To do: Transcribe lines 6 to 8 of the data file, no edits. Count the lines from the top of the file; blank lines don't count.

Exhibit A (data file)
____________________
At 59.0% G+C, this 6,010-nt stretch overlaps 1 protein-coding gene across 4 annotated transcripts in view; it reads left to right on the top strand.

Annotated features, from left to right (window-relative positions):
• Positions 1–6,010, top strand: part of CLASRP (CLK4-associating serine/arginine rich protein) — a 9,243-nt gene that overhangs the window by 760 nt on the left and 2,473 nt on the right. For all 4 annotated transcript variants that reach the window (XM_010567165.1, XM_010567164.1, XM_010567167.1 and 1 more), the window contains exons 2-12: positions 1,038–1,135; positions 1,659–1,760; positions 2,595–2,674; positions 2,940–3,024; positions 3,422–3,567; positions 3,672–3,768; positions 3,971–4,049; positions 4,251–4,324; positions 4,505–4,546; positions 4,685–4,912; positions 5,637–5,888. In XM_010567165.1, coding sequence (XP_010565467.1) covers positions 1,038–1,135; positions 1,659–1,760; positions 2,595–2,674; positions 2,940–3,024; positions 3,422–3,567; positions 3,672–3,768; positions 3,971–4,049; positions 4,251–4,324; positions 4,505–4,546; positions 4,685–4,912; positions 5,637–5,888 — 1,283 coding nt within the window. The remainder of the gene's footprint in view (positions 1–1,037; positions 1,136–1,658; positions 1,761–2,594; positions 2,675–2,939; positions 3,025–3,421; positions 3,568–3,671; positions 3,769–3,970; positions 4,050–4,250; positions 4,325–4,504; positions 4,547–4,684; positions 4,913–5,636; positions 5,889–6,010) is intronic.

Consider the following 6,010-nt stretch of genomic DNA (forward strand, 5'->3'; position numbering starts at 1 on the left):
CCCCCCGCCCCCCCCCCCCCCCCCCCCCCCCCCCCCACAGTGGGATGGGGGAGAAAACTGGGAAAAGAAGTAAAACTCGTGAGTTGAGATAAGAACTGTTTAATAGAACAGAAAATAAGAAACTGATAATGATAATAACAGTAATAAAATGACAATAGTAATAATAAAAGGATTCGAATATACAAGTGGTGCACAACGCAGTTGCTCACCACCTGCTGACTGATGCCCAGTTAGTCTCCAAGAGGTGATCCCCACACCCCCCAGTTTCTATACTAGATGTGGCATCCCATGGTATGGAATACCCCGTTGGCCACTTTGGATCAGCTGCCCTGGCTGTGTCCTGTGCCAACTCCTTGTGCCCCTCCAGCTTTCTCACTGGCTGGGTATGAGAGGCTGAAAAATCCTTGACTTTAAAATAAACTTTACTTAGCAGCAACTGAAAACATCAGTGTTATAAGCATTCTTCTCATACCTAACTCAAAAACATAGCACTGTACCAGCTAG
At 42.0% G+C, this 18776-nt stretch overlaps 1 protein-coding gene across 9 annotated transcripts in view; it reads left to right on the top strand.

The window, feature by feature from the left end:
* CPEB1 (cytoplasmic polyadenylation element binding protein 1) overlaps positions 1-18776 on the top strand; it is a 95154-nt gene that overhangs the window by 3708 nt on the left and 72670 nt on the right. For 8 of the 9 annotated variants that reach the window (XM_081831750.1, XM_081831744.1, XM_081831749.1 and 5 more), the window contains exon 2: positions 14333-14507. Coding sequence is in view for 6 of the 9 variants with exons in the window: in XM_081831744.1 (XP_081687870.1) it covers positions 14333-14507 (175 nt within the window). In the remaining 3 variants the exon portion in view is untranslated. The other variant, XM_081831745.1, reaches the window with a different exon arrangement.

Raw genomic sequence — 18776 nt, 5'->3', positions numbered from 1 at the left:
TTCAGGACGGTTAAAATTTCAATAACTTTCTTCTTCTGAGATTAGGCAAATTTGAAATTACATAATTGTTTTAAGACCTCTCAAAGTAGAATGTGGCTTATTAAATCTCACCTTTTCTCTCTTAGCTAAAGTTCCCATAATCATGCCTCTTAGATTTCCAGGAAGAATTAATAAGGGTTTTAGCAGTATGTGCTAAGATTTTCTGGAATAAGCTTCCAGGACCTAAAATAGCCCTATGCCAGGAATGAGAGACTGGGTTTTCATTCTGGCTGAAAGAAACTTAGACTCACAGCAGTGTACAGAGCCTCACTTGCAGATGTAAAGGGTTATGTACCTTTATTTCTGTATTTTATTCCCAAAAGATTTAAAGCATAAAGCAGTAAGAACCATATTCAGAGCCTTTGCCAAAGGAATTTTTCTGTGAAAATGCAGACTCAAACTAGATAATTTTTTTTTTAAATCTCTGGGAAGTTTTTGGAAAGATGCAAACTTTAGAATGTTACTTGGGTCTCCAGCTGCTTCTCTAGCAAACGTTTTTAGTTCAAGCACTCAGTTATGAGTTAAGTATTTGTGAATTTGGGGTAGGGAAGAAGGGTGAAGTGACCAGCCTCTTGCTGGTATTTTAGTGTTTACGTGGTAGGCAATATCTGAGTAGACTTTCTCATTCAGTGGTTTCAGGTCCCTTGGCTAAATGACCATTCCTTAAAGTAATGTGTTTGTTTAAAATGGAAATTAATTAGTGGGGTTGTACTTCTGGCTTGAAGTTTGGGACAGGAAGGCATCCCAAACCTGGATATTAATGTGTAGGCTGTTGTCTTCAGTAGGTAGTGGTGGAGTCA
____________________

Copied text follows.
At 42.0% G+C, this 18776-nt stretch overlaps 1 protein-coding gene across 9 annotated transcripts in view; it reads left to right on the top strand.

The window, feature by feature from the left end:
* CPEB1 (cytoplasmic polyadenylation element binding protein 1) overlaps positions 1-18776 on the top strand; it is a 95154-nt gene that overhangs the window by 3708 nt on the left and 72670 nt on the right. For 8 of the 9 annotated variants that reach the window (XM_081831750.1, XM_081831744.1, XM_081831749.1 and 5 more), the window contains exon 2: positions 14333-14507. Coding sequence is in view for 6 of the 9 variants with exons in the window: in XM_081831744.1 (XP_081687870.1) it covers positions 14333-14507 (175 nt within the window). In the remaining 3 variants the exon portion in view is untranslated. The other variant, XM_081831745.1, reaches the window with a different exon arrangement.